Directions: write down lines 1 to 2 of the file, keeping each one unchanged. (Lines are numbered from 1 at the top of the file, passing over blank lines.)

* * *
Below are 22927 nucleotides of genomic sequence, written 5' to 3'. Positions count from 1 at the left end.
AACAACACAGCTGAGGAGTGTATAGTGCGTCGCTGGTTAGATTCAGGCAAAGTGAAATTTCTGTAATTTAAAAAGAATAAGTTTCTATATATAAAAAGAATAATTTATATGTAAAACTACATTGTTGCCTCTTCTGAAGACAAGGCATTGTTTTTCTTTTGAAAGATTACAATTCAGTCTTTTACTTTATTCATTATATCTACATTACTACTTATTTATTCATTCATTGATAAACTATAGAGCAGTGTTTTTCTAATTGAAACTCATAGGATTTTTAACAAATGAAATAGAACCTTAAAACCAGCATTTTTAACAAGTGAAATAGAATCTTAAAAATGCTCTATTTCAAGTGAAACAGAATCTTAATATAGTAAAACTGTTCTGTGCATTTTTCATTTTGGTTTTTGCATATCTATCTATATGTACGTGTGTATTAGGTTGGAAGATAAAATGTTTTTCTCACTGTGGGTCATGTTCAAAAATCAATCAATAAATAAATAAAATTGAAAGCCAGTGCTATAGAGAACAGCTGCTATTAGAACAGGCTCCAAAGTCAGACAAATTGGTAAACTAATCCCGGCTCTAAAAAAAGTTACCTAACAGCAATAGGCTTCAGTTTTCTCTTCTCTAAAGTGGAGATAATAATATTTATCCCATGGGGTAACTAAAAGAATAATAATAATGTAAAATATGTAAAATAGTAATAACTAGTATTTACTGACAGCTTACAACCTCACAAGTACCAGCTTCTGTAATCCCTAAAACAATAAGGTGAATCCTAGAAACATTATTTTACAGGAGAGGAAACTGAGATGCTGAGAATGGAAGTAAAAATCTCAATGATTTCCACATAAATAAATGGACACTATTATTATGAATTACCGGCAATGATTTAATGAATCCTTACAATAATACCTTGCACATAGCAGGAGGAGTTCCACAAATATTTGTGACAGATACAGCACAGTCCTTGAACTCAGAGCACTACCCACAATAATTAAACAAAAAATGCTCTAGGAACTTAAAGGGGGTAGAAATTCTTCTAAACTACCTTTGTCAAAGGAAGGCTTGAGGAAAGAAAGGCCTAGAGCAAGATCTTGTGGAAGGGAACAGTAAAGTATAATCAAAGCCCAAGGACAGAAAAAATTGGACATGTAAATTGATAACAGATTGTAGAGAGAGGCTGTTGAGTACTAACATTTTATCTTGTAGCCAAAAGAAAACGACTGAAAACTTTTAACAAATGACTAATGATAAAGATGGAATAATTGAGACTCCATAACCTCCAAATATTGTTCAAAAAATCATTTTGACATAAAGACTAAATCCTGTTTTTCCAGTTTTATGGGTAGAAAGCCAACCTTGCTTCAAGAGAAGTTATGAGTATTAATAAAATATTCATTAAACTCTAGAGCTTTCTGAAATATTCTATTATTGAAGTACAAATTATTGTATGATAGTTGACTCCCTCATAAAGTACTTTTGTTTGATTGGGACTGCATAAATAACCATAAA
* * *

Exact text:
Below are 22927 nucleotides of genomic sequence, written 5' to 3'. Positions count from 1 at the left end.
AACAACACAGCTGAGGAGTGTATAGTGCGTCGCTGGTTAGATTCAGGCAAAGTGAAATTTCTGTAATTTAAAAAGAATAAGTTTCTATATATAAAAAGAATAATTTATATGTAAAACTACATTGTTGCCTCTTCTGAAGACAAGGCATTGTTTTTCTTTTGAAAGATTACAATTCAGTCTTTTACTTTATTCATTATATCTACATTACTACTTATTTATTCATTCATTGATAAACTATAGAGCAGTGTTTTTCTAATTGAAACTCATAGGATTTTTAACAAATGAAATAGAACCTTAAAACCAGCATTTTTAACAAGTGAAATAGAATCTTAAAAATGCTCTATTTCAAGTGAAACAGAATCTTAATATAGTAAAACTGTTCTGTGCATTTTTCATTTTGGTTTTTGCATATCTATCTATATGTACGTGTGTATTAGGTTGGAAGATAAAATGTTTTTCTCACTGTGGGTCATGTTCAAAAATCAATCAATAAATAAATAAAATTGAAAGCCAGTGCTATAGAGAACAGCTGCTATTAGAACAGGCTCCAAAGTCAGACAAATTGGTAAACTAATCCCGGCTCTAAAAAAAGTTACCTAACAGCAATAGGCTTCAGTTTTCTCTTCTCTAAAGTGGAGATAATAATATTTATCCCATGGGGTAACTAAAAGAATAATAATAATGTAAAATATGTAAAATAGTAATAACTAGTATTTACTGACAGCTTACAACCTCACAAGTACCAGCTTCTGTAATCCCTAAAACAATAAGGTGAATCCTAGAAACATTATTTTACAGGAGAGGAAACTGAGATGCTGAGAATGGAAGTAAAAATCTCAATGATTTCCACATAAATAAATGGACACTATTATTATGAATTACCGGCAATGATTTAATGAATCCTTACAATAATACCTTGCACATAGCAGGAGGAGTTCCACAAATATTTGTGACAGATACAGCACAGTCCTTGAACTCAGAGCACTACCCACAATAATTAAACAAAAAATGCTCTAGGAACTTAAAGGGGGTAGAAATTCTTCTAAACTACCTTTGTCAAAGGAAGGCTTGAGGAAAGAAAGGCCTAGAGCAAGATCTTGTGGAAGGGAACAGTAAAGTATAATCAAAGCCCAAGGACAGAAAAAATTGGACATGTAAATTGATAACAGATTGTAGAGAGAGGCTGTTGAGTACTAACATTTTATCTTGTAGCCAAAAGAAAACGACTGAAAACTTTTAACAAATGACTAATGATAAAGATGGAATAATTGAGACTCCATAACCTCCAAATATTGTTCAAAAAATCATTTTGACATAAAGACTAAATCCTGTTTTTCCAGTTTTATGGGTAGAAAGCCAACCTTGCTTCAAGAGAAGTTATGAGTATTAATAAAATATTCATTAAACTCTAGAGCTTTCTGAAATATTCTATTATTGAAGTACAAATTATTGTATGATAGTTGACTCCCTCATAAAGTACTTTTGTTTGATTGGGACTGCATAAATAACCATAAA